Schaumburg v. Citizens for Better Environment - 444 U.S. 620 (1980)
U.S. Supreme Court
Schaumburg v. Citizens for Better Environment, 444 U.S. 620 (1980)
Village of Schaumburg v. Citizens for Better Environment
Argued October 30, 1979
Decided February 20, 1980
444 U.S. 620
Petitioner village has an ordinance prohibiting door-to-door or on-street solicitation of contributions by charitable organizations that do not use at least 75 percent of their receipts for "charitable purposes," such purposes being defined to exclude solicitation expenses, salaries, overhead, and other administrative expenses. After petitioner denied respondent Citizens for a Better Environment (CBE) (a nonprofit environmental protection organization) a solicitation permit because it could not meet the ordinance's 75-percent requirement, CBE sued petitioner in Federal District Court, alleging that such requirement violated the First and Fourteenth Amendments, and seeking declaratory and injunctive relief. The District Court granted summary judgment for CBE. The Court of Appeals affirmed, rejecting petitioner's argument that summary judgment was inappropriate because there was an unresolved factual dispute as to the true character of CBE's organization, and holding that, since CBE challenged the facial validity of the ordinance on First Amendment grounds, the facts as to CBE's internal affairs and operations were immaterial, and therefore not an obstacle to the granting of summary judgment. The court concluded that, even if the 75-percent requirement might be valid as applied to other types of charitable solicitation, the requirement was unreasonable on its face because it barred solicitation by advocacy-oriented organizations even where the contributions would be used for reasonable salaries of those who gathered and disseminated information relevant to the organization's purpose.
Held: The ordinance in question is unconstitutionally overbroad in violation of the First and Fourteenth Amendments. Pp. 444 U. S. 628-639.
(a) Charitable appeals for funds, on the street or door to door, involve a variety of speech interests -- communication of information, dissemination and propagation of views and ideas, and advocacy of causes -- that are within the First Amendment's protection. While soliciting financial support is subject to reasonable regulation, such regulation must give due regard to the reality that solicitation is characteristically intertwined with informative and perhaps persuasive speech seeking support for particular causes or for particular views on economic,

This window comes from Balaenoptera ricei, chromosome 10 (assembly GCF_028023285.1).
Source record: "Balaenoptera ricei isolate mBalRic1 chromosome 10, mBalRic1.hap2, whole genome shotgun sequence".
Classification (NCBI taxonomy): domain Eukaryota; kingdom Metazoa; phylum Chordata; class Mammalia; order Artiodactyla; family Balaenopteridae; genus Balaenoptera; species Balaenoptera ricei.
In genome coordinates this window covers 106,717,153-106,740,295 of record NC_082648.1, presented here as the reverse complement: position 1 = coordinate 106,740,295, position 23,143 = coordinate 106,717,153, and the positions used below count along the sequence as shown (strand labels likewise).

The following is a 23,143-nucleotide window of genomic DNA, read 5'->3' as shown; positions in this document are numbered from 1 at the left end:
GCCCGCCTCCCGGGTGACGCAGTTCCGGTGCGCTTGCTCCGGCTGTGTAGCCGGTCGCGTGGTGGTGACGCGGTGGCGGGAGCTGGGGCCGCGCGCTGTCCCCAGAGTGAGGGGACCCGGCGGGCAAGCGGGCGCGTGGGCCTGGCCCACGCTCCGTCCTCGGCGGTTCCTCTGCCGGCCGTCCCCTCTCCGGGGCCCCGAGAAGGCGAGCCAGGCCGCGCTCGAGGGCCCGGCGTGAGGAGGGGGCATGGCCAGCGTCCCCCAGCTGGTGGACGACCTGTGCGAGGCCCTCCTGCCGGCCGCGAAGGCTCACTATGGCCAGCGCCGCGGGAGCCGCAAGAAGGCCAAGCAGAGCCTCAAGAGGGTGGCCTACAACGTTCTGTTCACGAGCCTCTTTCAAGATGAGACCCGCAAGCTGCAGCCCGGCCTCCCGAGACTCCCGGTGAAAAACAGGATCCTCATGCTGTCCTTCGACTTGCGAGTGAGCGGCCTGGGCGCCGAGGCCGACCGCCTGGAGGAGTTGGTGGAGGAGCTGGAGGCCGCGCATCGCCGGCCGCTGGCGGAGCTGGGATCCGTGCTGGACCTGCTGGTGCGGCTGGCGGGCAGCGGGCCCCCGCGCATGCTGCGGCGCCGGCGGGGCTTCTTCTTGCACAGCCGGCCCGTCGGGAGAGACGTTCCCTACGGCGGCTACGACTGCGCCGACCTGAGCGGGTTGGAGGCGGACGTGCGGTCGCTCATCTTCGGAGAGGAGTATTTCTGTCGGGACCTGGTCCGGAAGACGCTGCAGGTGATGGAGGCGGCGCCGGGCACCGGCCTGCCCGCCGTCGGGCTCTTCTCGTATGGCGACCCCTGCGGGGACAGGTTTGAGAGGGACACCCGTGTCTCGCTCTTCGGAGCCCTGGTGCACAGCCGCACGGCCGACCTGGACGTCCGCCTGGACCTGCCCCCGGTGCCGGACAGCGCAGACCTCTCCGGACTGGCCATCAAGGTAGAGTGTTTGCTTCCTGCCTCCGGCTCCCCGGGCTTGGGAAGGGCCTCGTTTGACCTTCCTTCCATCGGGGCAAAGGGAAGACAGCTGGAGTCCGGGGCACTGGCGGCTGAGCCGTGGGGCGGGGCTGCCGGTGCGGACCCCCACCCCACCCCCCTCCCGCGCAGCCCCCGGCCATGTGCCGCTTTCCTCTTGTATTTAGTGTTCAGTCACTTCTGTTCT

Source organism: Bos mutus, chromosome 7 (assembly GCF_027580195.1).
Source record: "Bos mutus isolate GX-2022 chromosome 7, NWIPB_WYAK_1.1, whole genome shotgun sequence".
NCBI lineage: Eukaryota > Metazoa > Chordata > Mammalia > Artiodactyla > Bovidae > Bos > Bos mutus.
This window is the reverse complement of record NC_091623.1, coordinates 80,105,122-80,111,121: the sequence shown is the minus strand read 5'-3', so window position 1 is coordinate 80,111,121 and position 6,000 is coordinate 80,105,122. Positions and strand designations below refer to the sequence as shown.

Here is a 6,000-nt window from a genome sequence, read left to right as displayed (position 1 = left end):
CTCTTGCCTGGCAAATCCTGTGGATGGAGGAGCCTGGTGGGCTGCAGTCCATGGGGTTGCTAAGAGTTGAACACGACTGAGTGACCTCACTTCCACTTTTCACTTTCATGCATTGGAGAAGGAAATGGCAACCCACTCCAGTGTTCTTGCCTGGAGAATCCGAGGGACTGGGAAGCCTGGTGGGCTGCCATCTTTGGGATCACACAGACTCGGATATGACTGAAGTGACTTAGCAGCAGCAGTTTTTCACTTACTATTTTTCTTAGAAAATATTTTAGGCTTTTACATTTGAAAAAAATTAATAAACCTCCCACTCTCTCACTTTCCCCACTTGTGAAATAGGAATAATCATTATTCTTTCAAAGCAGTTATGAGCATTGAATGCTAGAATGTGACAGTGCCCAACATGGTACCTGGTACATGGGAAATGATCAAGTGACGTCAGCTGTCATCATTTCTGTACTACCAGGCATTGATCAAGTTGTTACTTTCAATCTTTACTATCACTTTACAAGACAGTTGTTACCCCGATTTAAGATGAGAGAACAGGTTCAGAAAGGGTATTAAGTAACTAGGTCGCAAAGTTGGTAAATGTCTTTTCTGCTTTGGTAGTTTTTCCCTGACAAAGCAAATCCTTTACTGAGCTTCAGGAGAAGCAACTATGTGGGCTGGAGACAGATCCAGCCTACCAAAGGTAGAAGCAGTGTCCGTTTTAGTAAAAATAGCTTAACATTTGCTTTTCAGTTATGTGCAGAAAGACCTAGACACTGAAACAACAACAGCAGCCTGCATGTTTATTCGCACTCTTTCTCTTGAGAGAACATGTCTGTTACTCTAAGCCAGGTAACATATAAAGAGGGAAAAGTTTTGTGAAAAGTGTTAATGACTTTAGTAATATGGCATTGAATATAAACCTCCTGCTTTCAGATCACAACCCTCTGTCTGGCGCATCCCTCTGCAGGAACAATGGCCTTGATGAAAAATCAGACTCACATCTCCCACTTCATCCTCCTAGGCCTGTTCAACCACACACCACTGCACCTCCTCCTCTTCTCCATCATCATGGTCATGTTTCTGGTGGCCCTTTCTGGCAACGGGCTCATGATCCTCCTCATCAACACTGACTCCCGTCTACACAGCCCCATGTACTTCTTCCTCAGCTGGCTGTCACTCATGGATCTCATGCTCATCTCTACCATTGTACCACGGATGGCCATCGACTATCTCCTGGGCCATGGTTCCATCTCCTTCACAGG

political, or social issues, and to the reality that without solicitation the flow of such information and advocacy would likely cease. Moreover, since charitable solicitation does more than inform private economic decisions and is not primarily concerned with providing information about the characteristics and costs of goods and services, it is not dealt with as a variety of purely commercial speech. Pp. 444 U. S. 628-632.
(b) The Court of Appeals was free to inquire whether the ordinance was overbroad, a question of law that involved no dispute about CBE's characteristics, and thus properly proceeded to rule on the merits of the summary judgment. CBE was entitled to its judgment of facial invalidity if the ordinance purported to prohibit canvassing by a substantial category of charities to which the 75-percent limitation could not be applied consistently with the First and Fourteenth Amendments, even if there was no demonstration that CBE itself was one of these organizations. Pp. 444 U. S. 633-635.
(c) The 75-percent limitation is a direct and substantial limitation on protected activity that cannot be sustained unless it serves a sufficiently strong, subordinating interest that petitioner is entitled to protect. Here, petitioner's proffered justifications that such limitation is intimately related to substantial governmental interests in preventing fraud and protecting public safety and residential privacy are inadequate, and such interests could be sufficiently served by measures less destructive of First Amendment interests. Pp. 444 U. S. 635-639.
590 F.2d 220, affirmed.
WHITE, J., delivered the opinion of the Court, in which BURGER, C.J., and BRENNAN, STEWART, MARSHALL, BLACKMUN, POWELL, and STEVENS, JJ., joined. REHNQUIST, J., filed a dissenting opinion, post, p. 444 U. S. 639.